It takes quite the movie to make one yearn for the intelligence and sophistication of Sylvester Stallone's Cliffhanger, but Vertical Limit, unfortunately, is such a movie. Puppy dog Chris O'Donnell headlines this logic-defying, character-impaired adventure as Peter Garrett, a former world-class climber who hung up his axe following the death of his father, but now has to rush 26,000 ft above sea level to rescue his sister (Robin Tunney) who fell into a crevasse on K2. Director Martin Campbell previously flexed his action muscles with The Mask of Zorro and GoldenEye and his opening scene is a doozy, as several climbers fall down a cliff, knocking one another down in the process. For the rest of the film, however, Campbell comes up drastically short, all too often piling on layer after layer of standard thriller bombast (massive fireballs, revenge fantasies, trite villainy, a nothing romance) when a moderate amount of awe-inspiring visuals and realistic dangers would have taken the picture to far greater heights. (top) (back)

Starring: Gwyneth Paltrow, Mark Ruffalo, Christina Applegate, Candice Bergen, Marc Blucas, Mike Myers, Rob Lowe, Jon Polito, Kelly Preston
Directed by: Bruno Barreto
Comedy, 87 min (PG) (Miramax, 2003)

Like Shallow Hal (2001), View From the Top has clearly been designed to illustrate that Gwyneth Paltrow can step away from her Oscar-prestige to play a woman with less than a star's glow. In the case of View From the Top, that means that she is playing a modest young woman who snaps gum and grew up in a trailer park in the middle of nowhere. The problem with the film, however, is that director Bruno Barreto (1997's Four Days in September) is so overly eager to show Paltrow slumming it that he piles on the hoop earrings, big hair and leopard print mini-dresses with such overly broad strokes that it jars with Paltrow's generally sweet performance. Here the Shakespeare in Love star plays a dreamer whose fantasies see her flying the international skies as a stewardess, but the film's central conflict - should she follow her ambition and risk losing her love (embodied by You Can Count on Me's Mark Ruffalo) - seems dated and pedestrian (why can't she have both?). Mike Myers shows up as a cross-eyed flight attendant trainer and Candice Bergen is welcome as Paltrow's mentor, but this is such an awkward little film - the grating "colourful" comic tics rub roughly against the drab story - that neither of them should have bothered. (top) (back)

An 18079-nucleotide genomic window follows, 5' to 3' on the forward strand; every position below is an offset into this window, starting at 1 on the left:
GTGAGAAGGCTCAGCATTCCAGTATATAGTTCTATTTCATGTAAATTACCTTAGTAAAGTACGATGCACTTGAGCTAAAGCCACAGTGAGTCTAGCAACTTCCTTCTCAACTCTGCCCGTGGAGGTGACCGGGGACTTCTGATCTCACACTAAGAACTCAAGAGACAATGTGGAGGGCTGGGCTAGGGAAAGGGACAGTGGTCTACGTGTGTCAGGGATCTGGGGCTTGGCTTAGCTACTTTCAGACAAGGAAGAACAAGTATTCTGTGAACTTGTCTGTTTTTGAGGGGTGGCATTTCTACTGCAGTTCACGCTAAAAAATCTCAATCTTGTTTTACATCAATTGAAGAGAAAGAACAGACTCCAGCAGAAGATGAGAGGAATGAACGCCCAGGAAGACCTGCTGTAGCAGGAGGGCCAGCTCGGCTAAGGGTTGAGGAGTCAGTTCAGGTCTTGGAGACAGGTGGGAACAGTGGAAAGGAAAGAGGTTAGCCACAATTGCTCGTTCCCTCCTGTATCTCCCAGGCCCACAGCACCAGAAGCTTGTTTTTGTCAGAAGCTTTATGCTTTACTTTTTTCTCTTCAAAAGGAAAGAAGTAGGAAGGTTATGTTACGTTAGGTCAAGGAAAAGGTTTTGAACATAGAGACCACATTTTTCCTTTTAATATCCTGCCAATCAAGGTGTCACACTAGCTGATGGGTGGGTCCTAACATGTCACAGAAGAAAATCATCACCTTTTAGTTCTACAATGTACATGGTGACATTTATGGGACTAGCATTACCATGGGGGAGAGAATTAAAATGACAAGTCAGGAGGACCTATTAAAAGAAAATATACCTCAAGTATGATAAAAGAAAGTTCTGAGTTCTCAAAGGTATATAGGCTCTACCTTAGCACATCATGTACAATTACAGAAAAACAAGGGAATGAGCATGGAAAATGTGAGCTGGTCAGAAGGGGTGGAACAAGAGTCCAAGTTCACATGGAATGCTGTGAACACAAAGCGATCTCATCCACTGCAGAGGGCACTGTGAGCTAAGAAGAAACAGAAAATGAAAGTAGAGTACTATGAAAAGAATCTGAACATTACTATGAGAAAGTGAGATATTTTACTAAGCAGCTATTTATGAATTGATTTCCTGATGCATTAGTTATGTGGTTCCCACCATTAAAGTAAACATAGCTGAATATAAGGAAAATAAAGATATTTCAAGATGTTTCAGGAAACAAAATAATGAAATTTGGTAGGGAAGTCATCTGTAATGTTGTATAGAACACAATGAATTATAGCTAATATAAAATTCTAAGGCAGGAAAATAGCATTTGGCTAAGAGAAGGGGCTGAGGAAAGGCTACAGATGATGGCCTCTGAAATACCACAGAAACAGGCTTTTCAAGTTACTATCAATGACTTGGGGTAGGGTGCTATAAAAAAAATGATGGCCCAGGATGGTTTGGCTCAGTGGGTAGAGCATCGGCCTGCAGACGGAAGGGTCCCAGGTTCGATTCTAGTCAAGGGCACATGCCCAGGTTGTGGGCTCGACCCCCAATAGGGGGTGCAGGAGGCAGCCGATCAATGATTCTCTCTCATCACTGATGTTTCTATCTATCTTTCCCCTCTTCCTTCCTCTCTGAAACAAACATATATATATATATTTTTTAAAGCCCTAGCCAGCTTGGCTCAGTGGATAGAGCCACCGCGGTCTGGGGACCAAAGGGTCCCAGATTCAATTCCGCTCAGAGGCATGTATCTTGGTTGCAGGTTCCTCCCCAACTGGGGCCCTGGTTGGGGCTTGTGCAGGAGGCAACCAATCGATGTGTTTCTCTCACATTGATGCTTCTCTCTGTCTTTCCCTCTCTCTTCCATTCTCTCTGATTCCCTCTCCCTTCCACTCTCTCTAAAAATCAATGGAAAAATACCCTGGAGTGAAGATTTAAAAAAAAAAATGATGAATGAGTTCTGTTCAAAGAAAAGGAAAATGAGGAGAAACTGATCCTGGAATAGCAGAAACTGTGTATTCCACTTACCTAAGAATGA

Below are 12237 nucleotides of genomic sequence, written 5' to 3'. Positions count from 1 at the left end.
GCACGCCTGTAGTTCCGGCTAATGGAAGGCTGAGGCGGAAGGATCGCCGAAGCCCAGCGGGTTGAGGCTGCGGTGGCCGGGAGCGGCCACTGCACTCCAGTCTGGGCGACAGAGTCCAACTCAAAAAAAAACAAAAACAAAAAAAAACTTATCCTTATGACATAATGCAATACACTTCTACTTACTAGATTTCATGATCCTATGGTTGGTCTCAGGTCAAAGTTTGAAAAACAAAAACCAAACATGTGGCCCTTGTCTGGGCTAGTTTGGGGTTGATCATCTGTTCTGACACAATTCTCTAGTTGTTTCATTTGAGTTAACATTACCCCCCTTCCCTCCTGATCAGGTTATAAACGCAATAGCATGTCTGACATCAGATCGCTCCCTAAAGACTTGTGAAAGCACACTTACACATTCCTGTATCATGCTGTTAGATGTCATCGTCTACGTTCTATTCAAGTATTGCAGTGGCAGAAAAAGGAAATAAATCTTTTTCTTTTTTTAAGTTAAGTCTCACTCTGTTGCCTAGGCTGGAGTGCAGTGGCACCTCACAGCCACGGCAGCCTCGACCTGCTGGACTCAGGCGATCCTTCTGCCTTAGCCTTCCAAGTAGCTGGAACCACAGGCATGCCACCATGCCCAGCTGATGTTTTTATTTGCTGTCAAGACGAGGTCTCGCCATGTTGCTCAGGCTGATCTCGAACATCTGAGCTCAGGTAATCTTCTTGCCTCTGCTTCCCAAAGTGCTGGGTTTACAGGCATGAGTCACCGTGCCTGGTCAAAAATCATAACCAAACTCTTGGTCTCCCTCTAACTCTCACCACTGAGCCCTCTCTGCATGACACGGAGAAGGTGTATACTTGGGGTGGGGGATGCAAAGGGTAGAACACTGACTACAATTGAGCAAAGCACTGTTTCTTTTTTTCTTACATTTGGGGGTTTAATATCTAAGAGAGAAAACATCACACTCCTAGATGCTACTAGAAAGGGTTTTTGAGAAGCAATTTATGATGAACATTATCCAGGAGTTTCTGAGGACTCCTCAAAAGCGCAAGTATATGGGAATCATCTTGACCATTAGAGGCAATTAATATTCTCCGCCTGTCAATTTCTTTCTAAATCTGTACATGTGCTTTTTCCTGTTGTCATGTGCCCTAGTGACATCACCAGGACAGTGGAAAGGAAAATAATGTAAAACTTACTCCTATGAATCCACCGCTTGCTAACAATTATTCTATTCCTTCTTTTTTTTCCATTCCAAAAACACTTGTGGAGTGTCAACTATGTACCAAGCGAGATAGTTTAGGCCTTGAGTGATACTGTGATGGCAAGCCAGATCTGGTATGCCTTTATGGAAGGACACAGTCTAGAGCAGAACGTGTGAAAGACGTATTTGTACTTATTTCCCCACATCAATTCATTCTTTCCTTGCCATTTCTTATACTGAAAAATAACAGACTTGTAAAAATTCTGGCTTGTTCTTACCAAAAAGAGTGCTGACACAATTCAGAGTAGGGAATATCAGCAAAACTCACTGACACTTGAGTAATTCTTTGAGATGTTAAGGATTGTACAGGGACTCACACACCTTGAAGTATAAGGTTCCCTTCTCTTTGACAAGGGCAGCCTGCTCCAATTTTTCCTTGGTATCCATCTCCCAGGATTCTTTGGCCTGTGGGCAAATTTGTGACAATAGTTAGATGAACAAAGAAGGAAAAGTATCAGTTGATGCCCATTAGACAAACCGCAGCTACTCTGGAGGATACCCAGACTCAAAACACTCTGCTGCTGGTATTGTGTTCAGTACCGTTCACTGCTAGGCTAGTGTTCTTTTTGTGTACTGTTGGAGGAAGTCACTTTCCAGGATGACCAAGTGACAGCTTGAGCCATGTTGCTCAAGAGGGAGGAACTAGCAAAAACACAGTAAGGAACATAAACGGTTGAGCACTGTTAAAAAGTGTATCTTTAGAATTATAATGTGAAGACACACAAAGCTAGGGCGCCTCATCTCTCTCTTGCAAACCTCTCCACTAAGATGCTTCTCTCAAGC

Starring: James Woods, Kathleen Turner, Kirsten Dunst, Josh Hartnett, Scott Glenn, Hanna Hall, Chelsea Swain, AJ Cook, Danny DeVito
Directed by: Sophia Coppola
Drama, 97
min (14A) (Paramount Classics, 2000)

Sophia Coppola's performance in her father's Godfather, Part III may have been a major blemish in the Corleone history, but she proves to be a far better director than actor with this moody art piece. Set in the 1970s, The Virgin Suicides is all about an intoxicating mood of mystery, as Coppola reconstructs the lives of the five Lisbon sisters, beautiful blondes who had the neighbourhood boys bowing at their feet yet whose strict family life likely led to the suicides of every one of them. Based on a 1993 novel by Jeffrey Eugenides, the film practically begs for more character definition and insight (of the Lisbon sisters, only Kirsten Dunst's Lux really comes into focus), but Coppola delicately stages it as a somber daydream that is difficult to turn away from. Just as noteworthy is the bracing romance between Lux and one of the local jocks (Josh Hartnett), a relationship that rings so true one wishes it played a larger and more important role in the story. (top) (back)
All reviews by Mike Boon.